Oh, and just a point of clarification. School supplies cannot be purchased with food stamps. Mt. Dew/Gatorade and hot Cheetoh's can, and they are among the cheapest food items in the store.

    (My pet peeve, though, is when the student/parent wears $200 shoes but can't get supplies. Heck, I don't wear $200 shoes!)
     
  33. JaimeMarie

    JaimeMarie Moderator

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    Both of my brothers are mechanics. They both own their own tools. It was a requirement for the job. My mom had to help my brother buy tools when he had just graduated college.

    I agree it's sad that parents buy these things for their children. But they buy them because it's cheap and they can get more food this way.


    I work in a title one school and have great parents. I had parents last year that would donate what ever item I needed. I realized towards the end of the year, they didn't even have enough money to buy clothing for their children but they bought me school supplies. My mom and I bought the child some summer outfits. And I talked to the guidance counselor and she put out an email and a lot of the teachers bought an outfit. This including fall clothing. So the children should be all set to start school this fall in new cloths.

    I do buy some school supplies but most of them are provided by parents or bought with school budget money.
     
  34. mrachelle87

    mrachelle87 Fanatic

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    I so agree with your pet peeve, pwhatley. My pet peeve is the parent that will come to school with her nails done with different colors and stones each week. She also has matching toe nails, but she doesn't have money for her child's lunch or supplies.
     
  35. Marci07

    Marci07 Devotee

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    I am not required to buy supplies but I buy things for my classroom to make things eaiser for me.
     
  36. jday129

    jday129 Comrade

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    If I didn't buy things with my own money my students would not have:
    pencils, crayons, scissors, markers, glue, folders etc. (We are not allowed to send home supply list)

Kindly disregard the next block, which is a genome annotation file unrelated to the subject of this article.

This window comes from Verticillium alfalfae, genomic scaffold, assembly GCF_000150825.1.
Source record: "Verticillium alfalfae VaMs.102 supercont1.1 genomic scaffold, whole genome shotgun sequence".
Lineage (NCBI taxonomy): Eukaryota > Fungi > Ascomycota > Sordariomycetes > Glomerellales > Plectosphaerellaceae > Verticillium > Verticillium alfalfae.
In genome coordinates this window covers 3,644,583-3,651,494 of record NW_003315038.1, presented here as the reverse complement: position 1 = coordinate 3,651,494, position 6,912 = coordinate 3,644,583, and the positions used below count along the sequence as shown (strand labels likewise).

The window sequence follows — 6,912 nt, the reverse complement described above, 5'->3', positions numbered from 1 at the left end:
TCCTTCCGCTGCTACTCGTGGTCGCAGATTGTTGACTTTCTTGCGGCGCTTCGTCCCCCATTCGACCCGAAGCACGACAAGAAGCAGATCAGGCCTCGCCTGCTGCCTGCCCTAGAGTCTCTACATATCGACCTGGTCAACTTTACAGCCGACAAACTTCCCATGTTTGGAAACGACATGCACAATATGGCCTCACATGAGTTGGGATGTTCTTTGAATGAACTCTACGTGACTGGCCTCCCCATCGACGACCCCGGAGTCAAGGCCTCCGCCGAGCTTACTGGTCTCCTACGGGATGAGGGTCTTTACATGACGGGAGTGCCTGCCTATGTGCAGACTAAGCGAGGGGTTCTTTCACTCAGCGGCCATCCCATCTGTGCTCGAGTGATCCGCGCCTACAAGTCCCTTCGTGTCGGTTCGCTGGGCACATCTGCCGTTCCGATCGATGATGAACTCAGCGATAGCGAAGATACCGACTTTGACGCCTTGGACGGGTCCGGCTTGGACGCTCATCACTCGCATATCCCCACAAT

books for independent reading or read alouds
    baskets to put books in
    anything on the walls (since I have to buy all adhesives)
    etc.
    So sure, I am not required to buy any of these things but my classroom would be pretty empty if I didn't.
    We are given $250/year for supplies, but it all has to be ordered in April and I find it hard to predict what I will need for the entire year on one day. Plus if you switch buildings as I have done 3 times in 5 years, you don't get any of the items you ordered.
     
  37. TeacherNY

    TeacherNY Maven

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    That's the only problem I have. When it's expected. Not a parent calling and saying they can't bring in something for whatever reason, asking if there's some way they can get the supplies from the school cheaper/for free. There could be teachers who are single parents and have no extra money to use for the classroom. Just because we are teachers with a job doesn't mean we have unlimited funds.
     
  38. Bumble

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    Aug 9, 2010

    I get $100 a year from the district. Also, I can claim up to $250 on my taxes. I try to keep spending under $350.
     
  39. gpsysngbrd

    gpsysngbrd Companion

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    Aug 9, 2010

    If youre like me its not that your school won't its that you have this GREAT idea and you know what you want to do so you make sure you have everything!
     
  40. dizzykates

    dizzykates Habitué

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    Aug 9, 2010

    I am not required to buy anything, but as a team a standard has been set to do a three or four "cutesy" art projects each year and no matter how many times I ask parts to send glitter, googly eyes or popsicle sticks, they never send all of it. Do I enjoy these particular projects or think they have tons of educational value? Not really, but it would look bad if I was the only one on a 5 person team not particpating. For that reason, I stick to spending my own money on things that will be noticed if I don't participate. We only get $50/year for supplies and that goes to glue, construction paper, paint and pencils. I still need board markers, chalk, containers to hold things, etc and sometimes I just go without.